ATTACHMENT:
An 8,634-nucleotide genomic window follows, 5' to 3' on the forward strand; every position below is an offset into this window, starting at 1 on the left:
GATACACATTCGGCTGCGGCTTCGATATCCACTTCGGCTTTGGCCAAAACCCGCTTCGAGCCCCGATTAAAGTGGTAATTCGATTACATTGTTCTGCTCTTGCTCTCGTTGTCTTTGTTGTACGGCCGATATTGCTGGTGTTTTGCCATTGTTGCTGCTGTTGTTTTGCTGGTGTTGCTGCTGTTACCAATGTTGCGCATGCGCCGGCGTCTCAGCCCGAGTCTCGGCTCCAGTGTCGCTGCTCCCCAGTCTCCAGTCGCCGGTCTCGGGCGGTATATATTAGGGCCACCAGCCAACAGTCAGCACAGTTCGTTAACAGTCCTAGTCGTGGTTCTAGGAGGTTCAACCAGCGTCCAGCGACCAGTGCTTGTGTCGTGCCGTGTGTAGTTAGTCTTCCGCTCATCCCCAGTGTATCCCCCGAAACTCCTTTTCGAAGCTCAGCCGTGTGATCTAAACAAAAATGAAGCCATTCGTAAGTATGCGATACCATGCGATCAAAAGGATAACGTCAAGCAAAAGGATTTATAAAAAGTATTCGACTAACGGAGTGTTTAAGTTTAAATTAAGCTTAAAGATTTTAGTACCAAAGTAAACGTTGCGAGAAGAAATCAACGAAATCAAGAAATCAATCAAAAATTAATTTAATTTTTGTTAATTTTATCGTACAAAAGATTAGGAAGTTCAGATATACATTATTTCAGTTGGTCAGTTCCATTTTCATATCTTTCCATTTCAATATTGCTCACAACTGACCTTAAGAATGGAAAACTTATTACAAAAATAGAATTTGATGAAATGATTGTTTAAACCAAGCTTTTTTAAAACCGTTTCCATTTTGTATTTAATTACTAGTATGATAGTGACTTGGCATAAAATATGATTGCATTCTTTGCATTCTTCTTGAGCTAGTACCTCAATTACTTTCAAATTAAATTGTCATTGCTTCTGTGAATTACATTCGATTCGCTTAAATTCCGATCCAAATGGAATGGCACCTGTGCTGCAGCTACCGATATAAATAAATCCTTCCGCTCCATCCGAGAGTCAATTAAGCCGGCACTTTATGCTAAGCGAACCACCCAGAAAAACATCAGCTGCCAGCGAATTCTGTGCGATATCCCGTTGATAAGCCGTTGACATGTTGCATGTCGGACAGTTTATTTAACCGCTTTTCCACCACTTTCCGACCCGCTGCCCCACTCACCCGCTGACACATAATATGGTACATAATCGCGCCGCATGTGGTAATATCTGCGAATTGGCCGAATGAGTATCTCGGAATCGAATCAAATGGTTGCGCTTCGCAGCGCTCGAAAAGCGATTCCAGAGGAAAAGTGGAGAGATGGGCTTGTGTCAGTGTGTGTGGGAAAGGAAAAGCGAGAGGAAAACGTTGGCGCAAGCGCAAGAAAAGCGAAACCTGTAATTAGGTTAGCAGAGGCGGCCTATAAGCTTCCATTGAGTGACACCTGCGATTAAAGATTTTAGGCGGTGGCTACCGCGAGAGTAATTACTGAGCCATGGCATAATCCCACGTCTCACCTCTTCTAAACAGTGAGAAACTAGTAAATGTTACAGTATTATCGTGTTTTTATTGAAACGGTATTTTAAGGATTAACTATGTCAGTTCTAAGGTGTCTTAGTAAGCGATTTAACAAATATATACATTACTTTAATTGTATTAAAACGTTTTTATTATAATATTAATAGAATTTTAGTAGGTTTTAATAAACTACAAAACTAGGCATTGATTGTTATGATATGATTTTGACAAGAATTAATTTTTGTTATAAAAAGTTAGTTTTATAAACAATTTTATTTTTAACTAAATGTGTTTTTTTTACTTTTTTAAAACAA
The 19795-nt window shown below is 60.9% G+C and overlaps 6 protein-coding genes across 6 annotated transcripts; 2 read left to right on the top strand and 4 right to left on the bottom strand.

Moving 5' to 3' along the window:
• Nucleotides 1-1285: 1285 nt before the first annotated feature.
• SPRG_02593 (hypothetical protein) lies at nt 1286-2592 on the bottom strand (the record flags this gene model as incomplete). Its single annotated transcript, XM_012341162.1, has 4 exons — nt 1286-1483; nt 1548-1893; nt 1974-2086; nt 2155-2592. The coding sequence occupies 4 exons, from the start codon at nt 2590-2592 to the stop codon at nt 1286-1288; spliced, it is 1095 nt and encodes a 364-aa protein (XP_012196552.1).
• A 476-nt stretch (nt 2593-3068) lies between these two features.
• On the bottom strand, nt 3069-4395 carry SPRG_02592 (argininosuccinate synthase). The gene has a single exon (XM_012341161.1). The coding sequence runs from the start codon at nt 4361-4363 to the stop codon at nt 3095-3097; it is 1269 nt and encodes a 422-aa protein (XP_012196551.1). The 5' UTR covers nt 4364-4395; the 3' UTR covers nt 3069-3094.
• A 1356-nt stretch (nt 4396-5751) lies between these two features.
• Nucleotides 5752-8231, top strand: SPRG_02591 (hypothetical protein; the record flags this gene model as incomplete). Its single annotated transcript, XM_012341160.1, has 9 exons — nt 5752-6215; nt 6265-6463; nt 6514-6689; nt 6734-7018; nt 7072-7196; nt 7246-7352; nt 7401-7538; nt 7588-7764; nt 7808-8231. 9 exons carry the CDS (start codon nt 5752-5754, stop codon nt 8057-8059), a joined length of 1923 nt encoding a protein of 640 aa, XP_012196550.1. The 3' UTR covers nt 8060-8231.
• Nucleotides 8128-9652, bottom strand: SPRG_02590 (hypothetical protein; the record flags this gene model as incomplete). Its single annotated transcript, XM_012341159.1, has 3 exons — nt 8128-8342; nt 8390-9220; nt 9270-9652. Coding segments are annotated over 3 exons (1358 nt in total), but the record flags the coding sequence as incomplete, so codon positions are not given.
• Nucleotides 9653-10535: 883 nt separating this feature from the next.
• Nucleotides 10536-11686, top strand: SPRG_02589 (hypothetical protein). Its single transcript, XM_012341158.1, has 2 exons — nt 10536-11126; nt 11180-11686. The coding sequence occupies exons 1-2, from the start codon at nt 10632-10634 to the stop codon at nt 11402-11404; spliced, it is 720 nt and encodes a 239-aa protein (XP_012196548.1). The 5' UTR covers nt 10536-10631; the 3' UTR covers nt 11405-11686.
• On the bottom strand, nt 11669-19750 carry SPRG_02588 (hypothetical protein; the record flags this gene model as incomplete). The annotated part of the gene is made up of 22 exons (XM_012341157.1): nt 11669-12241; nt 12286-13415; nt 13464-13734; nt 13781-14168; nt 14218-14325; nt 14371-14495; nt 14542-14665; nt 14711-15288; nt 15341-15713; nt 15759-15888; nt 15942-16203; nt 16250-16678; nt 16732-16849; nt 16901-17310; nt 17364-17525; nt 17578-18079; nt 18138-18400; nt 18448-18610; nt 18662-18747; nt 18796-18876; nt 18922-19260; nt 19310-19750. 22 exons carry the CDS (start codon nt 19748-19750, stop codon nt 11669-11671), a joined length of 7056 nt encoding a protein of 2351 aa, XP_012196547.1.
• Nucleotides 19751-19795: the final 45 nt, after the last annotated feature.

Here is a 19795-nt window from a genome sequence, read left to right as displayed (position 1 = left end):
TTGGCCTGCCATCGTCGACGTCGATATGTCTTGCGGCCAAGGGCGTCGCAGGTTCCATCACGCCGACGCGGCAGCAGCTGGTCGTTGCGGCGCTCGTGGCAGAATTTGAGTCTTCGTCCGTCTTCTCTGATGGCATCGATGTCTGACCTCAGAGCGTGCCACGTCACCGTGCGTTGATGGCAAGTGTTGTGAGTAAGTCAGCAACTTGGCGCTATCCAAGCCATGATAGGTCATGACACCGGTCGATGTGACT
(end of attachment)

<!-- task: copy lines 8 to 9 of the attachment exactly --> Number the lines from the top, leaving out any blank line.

• On the bottom strand, nt 3069-4395 carry SPRG_02592 (argininosuccinate synthase). The gene has a single exon (XM_012341161.1). The coding sequence runs from the start codon at nt 4361-4363 to the stop codon at nt 3095-3097; it is 1269 nt and encodes a 422-aa protein (XP_012196551.1). The 5' UTR covers nt 4364-4395; the 3' UTR covers nt 3069-3094.
• A 1356-nt stretch (nt 4396-5751) lies between these two features.